1851 Lacroute

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1851 Lacroute
Discovery [1]
Discovered by L. Boyer
Discovery site Algiers Obs.
Discovery date 9 November 1950
MPC designation (1851) Lacroute
Named after
Pierre Lacroute
(French astronomer)[2]
1950 VA
main-belt · (inner)
Orbital characteristics[1]
Epoch 4 September 2017 (JD 2458000.5)
Uncertainty parameter 0
Observation arc 66.35 yr (24,236 days)
Aphelion 3.7003 AU
Perihelion 2.5044 AU
3.1024 AU
Eccentricity 0.1927
5.46 yr (1,996 days)
0° 10m 49.44s / day
Inclination 1.6660°
Physical characteristics
Dimensions 16.89 km (IRAS)[3]
18.158±0.108 km[4]
0.0745±0.009 (IRAS)[3]

1851 Lacroute, provisional designation 1950 VA, is an asteroid from the outer region of the asteroid belt, approximately 17 kilometers in diameter.

It was discovered on 9 November 1950, by French astronomer Louis Boyer at the Algiers Observatory in the capital of Algeria, Northern Africa, and named after French astronomer Pierre Lacroute.[2][5]

Orbit and classification[edit]

Lacroute orbits the Sun in the outer main-belt at a distance of 2.5–3.7 AU once every 5 years and 6 months (1,996 days). Its orbit has an eccentricity of 0.19 and an inclination of 2° with respect to the ecliptic.[1] As no precoveries were taken, and no prior identifications were made, the body's observation arc begins with its official discovery observation in 1950.[5]

Physical characteristics[edit]

According to the surveys carried out by the Infrared Astronomical Satellite (IRAS) and NASA's Wide-field Infrared Survey Explorer with its subsequent NEOWISE mission, Lacroute measures 16.9 and 18.2 kilometers in diameter, and its surface has an albedo of 0.049 and 0.074, respectively.[3][4] As of 2016, the body's spectral type, as well as its rotation period and shape remain unknown.[1][6]


This minor planet was named in honor of French astronomer Pierre Lacroute (1906–1993), a known astrometrist, president of IAU's Commission 24 in the 1970s, and director of the Observatory of Strasbourg, instrumental in the establishment of the Stellar Data Center (also see SIMBAD).[2]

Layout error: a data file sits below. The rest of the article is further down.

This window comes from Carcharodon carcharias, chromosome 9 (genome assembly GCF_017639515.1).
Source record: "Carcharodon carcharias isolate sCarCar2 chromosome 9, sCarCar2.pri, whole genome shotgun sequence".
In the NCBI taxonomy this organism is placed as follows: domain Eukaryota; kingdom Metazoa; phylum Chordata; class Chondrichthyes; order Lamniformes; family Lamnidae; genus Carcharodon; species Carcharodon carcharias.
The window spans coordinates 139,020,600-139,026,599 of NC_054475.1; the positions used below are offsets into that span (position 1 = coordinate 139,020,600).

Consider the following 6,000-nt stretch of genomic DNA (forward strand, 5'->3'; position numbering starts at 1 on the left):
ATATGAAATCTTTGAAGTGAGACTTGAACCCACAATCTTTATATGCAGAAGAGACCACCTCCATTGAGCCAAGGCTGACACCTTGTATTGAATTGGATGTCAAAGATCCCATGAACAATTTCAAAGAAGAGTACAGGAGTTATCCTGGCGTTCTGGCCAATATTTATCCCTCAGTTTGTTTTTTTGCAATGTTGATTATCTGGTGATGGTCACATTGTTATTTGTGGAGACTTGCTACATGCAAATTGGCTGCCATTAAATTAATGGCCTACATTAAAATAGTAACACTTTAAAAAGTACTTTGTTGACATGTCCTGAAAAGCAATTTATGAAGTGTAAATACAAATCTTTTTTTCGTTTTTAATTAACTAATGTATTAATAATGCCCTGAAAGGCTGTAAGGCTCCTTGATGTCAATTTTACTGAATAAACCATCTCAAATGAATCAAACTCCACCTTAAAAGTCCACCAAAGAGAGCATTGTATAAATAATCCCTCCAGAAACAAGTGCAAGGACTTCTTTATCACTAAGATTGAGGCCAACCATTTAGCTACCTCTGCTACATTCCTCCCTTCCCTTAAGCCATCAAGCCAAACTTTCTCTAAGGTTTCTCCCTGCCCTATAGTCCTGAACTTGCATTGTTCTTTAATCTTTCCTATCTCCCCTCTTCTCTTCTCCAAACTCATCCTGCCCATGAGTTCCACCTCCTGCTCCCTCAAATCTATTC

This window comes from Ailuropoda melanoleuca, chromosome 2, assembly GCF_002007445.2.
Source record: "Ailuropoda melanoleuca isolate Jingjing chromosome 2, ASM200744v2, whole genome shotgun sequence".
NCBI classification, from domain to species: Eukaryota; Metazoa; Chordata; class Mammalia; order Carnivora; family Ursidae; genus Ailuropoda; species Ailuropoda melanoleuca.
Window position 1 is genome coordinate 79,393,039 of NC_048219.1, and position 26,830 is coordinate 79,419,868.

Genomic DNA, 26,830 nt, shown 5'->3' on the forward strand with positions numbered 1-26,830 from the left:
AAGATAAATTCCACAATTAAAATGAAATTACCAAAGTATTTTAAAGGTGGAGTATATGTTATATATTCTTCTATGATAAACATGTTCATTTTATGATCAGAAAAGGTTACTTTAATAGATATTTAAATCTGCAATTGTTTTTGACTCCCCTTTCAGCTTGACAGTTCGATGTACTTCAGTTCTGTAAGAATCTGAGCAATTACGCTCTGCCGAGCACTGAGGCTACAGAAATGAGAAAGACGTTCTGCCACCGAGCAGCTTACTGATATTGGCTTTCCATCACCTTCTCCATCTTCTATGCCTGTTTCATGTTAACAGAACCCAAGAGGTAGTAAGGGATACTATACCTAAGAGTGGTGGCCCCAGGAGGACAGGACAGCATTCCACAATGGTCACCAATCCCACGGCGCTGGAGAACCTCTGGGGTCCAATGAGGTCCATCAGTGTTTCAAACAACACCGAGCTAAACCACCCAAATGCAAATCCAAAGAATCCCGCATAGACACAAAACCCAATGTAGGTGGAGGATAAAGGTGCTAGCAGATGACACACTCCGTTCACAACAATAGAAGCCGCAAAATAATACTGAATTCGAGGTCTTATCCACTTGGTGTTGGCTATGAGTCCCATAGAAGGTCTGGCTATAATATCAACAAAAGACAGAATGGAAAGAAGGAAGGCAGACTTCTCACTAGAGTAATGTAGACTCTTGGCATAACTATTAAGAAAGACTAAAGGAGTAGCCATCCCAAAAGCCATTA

Lacroute also made an independent reduction of the astrometric star catalogue AGK3, using a technique involving overlapping photographic plates.[2] The official naming citation was published by the Minor Planet Center before November 1977 (M.P.C. 4419).[7]


  1. ^ a b c d e "JPL Small-Body Database Browser: 1851 Lacroute (1950 VA)" (2017-03-18 last obs.). Jet Propulsion Laboratory. Retrieved 8 June 2017. 
  2. ^ a b c d Schmadel, Lutz D. (2007). Dictionary of Minor Planet Names – (1851) Lacroute. Springer Berlin Heidelberg. p. 148. ISBN 978-3-540-00238-3. Retrieved 13 December 2016. 
  3. ^ a b c Tedesco, E. F.; Noah, P. V.; Noah, M.; Price, S. D. (October 2004). "IRAS Minor Planet Survey V6.0". NASA Planetary Data System. Bibcode:2004PDSS...12.....T. Retrieved 8 December 2016. 
  4. ^ a b c Masiero, Joseph R.; Mainzer, A. K.; Grav, T.; Bauer, J. M.; Cutri, R. M.; Nugent, C.; et al. (November 2012). "Preliminary Analysis of WISE/NEOWISE 3-Band Cryogenic and Post-cryogenic Observations of Main Belt Asteroids". The Astrophysical Journal Letters. 759 (1): 5. arXiv:1209.5794Freely accessible. Bibcode:2012ApJ...759L...8M. doi:10.1088/2041-8205/759/1/L8. Retrieved 6 December 2016. 
  5. ^ a b "1851 Lacroute (1950 VA)". Minor Planet Center. Retrieved 13 December 2016. 
  6. ^ "LCDB Data for (1851) Lacroute". Asteroid Lightcurve Database (LCDB). Retrieved 8 June 2017. 
  7. ^ "MPC/MPO/MPS Archive". Minor Planet Center. Retrieved 13 December 2016. 

External links[edit]